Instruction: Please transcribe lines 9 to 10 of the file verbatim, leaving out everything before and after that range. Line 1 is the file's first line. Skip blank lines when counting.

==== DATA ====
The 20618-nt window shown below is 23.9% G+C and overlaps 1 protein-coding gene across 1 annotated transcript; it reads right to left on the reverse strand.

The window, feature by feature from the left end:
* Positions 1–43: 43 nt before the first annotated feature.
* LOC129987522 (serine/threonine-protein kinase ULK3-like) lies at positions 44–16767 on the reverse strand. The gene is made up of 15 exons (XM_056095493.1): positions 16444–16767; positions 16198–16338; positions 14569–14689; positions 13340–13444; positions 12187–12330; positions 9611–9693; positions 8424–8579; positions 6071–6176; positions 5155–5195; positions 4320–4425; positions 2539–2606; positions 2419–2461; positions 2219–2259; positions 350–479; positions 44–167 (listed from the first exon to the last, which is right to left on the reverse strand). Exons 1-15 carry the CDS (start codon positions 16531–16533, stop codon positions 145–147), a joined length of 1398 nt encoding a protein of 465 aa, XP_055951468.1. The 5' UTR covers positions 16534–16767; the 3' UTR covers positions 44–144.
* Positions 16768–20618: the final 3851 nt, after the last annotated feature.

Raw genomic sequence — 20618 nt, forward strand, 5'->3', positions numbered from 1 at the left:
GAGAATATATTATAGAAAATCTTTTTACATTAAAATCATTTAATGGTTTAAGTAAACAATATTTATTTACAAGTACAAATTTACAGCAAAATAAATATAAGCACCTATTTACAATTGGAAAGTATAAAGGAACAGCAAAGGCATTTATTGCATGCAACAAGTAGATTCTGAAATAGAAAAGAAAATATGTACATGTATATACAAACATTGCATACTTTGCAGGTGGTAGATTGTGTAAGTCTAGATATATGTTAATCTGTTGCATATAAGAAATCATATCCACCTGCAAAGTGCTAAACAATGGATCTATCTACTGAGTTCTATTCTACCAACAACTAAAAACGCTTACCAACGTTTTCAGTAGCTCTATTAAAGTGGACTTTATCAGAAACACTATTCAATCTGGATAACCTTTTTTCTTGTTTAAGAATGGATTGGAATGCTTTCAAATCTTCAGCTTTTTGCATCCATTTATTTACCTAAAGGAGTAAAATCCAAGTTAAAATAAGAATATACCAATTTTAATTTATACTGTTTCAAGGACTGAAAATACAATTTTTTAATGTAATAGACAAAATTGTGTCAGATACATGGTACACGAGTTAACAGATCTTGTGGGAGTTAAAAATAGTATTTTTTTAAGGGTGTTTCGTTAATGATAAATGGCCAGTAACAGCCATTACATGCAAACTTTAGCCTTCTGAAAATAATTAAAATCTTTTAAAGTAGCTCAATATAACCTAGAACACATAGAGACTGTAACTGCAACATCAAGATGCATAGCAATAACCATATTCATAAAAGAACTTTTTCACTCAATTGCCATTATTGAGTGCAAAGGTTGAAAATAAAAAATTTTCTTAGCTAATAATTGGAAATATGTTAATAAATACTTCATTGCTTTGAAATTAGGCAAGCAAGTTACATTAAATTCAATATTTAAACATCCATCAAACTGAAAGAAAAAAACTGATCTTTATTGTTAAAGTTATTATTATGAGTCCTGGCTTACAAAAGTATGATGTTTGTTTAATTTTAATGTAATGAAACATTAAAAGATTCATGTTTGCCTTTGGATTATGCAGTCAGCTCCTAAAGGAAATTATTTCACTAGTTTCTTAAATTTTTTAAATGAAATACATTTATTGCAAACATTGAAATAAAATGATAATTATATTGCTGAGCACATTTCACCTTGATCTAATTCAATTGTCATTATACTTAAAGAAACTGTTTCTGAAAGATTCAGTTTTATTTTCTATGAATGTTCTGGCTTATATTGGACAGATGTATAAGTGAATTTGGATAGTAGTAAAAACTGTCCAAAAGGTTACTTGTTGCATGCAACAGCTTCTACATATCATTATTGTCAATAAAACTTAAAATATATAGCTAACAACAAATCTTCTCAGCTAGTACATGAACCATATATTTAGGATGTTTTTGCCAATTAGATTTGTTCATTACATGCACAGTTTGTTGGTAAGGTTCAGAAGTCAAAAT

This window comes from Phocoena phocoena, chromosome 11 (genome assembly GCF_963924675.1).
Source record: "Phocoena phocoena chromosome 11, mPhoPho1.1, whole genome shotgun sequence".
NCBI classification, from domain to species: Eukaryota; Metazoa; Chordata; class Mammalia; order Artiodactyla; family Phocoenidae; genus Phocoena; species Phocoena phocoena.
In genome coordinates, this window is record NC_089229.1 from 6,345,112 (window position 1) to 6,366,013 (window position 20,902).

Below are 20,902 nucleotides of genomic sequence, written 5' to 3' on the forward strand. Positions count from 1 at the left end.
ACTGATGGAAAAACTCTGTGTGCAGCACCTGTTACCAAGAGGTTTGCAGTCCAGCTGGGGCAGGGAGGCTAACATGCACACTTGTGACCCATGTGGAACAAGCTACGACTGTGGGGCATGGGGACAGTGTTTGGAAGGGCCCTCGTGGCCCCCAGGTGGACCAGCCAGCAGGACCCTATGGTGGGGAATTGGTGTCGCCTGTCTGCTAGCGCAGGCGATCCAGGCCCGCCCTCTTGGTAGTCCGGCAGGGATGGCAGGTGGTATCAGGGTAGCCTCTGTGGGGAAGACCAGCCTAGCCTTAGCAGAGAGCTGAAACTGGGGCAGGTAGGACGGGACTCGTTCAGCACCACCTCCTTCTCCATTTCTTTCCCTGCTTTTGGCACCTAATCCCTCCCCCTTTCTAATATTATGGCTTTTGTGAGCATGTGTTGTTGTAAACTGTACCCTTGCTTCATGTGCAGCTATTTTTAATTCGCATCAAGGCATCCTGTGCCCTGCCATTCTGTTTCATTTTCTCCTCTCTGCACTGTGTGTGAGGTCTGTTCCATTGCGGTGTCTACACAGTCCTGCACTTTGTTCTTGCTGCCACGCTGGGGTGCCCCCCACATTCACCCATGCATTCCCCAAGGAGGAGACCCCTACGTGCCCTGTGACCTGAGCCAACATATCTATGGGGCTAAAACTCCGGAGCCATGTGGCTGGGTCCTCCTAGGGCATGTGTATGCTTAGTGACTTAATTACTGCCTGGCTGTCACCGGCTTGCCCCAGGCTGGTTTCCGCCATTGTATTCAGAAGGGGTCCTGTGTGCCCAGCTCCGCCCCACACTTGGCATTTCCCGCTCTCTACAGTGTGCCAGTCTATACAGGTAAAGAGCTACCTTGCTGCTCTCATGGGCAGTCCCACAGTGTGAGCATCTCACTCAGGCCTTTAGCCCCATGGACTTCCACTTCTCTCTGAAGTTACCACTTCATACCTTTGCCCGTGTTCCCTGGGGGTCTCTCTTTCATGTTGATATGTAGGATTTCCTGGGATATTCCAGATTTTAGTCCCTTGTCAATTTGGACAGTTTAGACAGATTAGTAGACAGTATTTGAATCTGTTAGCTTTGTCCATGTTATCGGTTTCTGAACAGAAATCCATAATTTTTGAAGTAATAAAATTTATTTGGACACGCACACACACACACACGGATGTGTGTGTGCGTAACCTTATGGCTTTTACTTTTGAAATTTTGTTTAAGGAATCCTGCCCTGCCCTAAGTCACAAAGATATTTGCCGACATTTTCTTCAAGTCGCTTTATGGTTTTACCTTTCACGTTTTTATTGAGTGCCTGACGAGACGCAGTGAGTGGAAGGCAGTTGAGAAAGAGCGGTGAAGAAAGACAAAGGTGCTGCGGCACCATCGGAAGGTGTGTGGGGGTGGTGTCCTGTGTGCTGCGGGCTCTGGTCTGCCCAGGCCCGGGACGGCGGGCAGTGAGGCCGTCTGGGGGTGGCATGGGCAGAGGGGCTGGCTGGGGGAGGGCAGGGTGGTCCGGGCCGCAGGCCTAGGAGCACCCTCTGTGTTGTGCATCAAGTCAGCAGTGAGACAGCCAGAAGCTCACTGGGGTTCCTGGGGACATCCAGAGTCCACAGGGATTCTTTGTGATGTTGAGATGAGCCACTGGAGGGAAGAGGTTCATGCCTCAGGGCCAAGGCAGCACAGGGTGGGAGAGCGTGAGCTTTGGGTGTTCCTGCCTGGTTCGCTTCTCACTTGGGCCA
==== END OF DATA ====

Source record: "Phocoena phocoena chromosome 11, mPhoPho1.1, whole genome shotgun sequence".
NCBI classification, from domain to species: Eukaryota; Metazoa; Chordata; class Mammalia; order Artiodactyla; family Phocoenidae; genus Phocoena; species Phocoena phocoena.